When he returned to his alma
mater, Lewis Cass Technical High
School, as a teacher in 1992, he had
one goal: to push his students to
become independent so they could
rise to meet the collegiate challenges
he had faced.
"Just as much as the U of M was
an eye-opener for me, I try to open
the eyes of my students as well," said
Jones, whose mother is white and
father is black.
Because he overcame fast-paced
classes and a strained racial climate
at the University, Jones - who was
named one of the top five teachers
in the state this year - had a rare
opportunity to use his experience to
encourage his students.
Jones began by employing physics
problems from his old college text-
books to show that college standards
are achievable.
"I ask them to gauge the difficulty
of this problem from one to five, five

being so super hard and one just being
first-grade easy," Jones said. "Usually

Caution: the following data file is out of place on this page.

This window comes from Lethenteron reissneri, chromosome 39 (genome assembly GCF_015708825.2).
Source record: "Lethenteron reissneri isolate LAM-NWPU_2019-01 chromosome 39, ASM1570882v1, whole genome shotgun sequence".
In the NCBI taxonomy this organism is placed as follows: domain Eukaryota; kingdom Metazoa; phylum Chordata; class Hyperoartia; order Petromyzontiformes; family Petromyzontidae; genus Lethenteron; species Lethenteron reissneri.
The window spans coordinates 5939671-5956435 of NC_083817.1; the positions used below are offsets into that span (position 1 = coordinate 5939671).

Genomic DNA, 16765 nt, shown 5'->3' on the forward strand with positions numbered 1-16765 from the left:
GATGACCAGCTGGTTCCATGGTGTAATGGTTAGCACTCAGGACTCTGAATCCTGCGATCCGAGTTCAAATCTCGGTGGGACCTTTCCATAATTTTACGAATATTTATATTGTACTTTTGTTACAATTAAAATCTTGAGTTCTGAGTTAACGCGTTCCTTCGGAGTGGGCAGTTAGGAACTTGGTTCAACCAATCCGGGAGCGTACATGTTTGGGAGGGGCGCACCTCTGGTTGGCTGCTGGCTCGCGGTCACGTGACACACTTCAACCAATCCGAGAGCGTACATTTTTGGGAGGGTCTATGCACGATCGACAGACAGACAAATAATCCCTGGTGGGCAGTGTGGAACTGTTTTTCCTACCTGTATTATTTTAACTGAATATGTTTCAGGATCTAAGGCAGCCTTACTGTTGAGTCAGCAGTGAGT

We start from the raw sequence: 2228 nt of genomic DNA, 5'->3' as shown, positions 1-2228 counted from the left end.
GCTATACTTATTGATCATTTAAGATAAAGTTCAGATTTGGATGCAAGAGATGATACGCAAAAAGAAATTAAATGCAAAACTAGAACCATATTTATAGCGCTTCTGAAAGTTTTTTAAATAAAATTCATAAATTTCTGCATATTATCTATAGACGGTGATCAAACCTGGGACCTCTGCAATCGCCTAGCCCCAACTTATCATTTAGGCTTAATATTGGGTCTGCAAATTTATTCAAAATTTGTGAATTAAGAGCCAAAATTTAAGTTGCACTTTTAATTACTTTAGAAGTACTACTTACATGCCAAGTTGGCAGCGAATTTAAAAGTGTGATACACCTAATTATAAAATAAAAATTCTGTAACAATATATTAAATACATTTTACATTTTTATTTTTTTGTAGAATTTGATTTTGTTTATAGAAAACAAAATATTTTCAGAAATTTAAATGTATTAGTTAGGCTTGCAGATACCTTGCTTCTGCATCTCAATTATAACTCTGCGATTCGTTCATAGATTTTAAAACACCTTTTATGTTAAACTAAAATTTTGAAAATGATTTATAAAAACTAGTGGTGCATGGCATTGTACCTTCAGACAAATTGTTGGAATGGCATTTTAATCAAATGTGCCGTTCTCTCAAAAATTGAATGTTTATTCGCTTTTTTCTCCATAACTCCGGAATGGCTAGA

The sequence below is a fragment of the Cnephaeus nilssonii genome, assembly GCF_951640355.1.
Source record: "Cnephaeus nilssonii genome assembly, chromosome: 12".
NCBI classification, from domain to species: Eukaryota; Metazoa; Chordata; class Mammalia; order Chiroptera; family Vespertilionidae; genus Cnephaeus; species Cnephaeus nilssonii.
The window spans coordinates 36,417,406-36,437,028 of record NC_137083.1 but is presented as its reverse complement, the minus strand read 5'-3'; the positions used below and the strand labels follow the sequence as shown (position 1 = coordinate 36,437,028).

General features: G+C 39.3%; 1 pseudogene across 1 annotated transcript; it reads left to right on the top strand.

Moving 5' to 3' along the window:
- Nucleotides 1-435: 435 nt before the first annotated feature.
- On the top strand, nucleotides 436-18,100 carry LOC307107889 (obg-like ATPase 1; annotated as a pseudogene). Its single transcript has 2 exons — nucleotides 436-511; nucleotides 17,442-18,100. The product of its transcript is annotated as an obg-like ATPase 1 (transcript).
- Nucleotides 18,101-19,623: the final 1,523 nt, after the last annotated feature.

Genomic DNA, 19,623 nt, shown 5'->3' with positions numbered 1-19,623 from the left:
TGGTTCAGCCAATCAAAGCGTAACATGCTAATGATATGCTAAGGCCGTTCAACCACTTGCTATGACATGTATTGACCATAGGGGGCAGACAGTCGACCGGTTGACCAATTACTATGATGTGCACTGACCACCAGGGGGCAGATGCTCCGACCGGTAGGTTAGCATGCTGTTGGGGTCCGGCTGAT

they would give it a three or a four."
Jones would then open the college
When the students saw they had
solved college-level problems, their
eyes lit up with the realization
of "wow, I can actually do
this," he said.
Although Jones didn't
expect to encounter racism
when he arrived at the Uni-
versity in 1985, it took time
for him to adjust to a campus W
that was mostly white.
"I had some roommates Sec
who weren't so liking of a f
people of color," he said,
describing an instance when
he checked his mail and found enve-
lopes covered with racist slurs stuffed
Financial restrictions also affected
Jones, who came from a low-income
"Calculus was the hardest class
because I couldn't afford the book, so
I had to go to the library and get the
book, which was an earlier edition,"
he said.

By Mariem Qamruzzaman
and C.C. Song
Daily Staff Reporters

ond and th
our-part se

Each year, Lewis Cass Techni-
cal High School, a public magnet